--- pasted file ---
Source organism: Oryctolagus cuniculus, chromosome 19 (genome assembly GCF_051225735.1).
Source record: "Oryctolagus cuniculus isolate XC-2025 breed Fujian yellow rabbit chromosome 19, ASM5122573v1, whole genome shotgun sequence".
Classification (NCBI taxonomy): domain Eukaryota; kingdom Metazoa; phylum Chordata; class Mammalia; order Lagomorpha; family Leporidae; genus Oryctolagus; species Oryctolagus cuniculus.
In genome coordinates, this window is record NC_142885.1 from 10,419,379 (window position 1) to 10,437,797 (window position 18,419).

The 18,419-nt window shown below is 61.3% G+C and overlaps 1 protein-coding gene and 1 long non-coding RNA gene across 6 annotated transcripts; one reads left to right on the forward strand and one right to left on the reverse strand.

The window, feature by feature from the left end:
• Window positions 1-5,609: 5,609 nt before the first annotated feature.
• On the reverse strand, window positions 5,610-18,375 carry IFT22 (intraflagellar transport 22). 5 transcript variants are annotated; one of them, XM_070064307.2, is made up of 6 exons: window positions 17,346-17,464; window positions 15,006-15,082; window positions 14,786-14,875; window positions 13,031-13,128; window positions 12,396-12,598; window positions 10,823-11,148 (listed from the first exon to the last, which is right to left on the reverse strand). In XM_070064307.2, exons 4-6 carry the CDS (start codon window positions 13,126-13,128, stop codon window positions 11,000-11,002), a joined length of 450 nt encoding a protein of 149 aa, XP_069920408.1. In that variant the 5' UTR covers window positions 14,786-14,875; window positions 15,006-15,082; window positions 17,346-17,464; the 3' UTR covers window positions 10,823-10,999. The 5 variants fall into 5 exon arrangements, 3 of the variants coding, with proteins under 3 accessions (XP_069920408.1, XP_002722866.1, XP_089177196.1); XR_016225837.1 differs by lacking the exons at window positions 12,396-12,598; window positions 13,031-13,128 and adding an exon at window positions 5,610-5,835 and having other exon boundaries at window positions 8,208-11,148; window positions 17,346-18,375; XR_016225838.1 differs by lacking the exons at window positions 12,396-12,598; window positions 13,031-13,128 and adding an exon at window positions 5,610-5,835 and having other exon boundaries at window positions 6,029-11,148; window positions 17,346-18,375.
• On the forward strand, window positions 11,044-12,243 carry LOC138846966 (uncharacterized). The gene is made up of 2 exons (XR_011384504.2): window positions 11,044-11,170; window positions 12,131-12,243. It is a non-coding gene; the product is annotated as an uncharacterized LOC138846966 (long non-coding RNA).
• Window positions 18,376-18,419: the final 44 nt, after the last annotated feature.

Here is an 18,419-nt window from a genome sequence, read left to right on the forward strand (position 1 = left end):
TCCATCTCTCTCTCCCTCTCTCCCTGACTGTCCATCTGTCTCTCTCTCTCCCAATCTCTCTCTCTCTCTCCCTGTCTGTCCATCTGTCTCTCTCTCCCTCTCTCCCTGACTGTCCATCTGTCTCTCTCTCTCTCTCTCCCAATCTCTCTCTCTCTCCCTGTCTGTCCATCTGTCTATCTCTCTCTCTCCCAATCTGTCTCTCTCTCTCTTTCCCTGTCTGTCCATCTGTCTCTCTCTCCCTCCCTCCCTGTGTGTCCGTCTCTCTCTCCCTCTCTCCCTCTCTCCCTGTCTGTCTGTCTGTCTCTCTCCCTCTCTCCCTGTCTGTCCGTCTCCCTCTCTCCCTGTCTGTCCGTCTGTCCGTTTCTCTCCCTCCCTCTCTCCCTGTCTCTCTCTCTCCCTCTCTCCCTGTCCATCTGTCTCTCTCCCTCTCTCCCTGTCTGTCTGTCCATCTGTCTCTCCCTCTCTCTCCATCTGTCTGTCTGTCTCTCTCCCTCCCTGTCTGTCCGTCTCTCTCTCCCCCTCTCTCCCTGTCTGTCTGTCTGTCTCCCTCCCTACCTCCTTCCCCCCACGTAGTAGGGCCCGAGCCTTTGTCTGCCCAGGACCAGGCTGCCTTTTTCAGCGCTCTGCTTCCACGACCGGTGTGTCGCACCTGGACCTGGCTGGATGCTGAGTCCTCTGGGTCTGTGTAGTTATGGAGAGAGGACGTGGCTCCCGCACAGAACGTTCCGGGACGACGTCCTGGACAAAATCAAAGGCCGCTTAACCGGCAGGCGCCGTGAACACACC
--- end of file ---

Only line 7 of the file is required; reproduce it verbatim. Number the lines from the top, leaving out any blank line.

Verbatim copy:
• Window positions 1-5,609: 5,609 nt before the first annotated feature.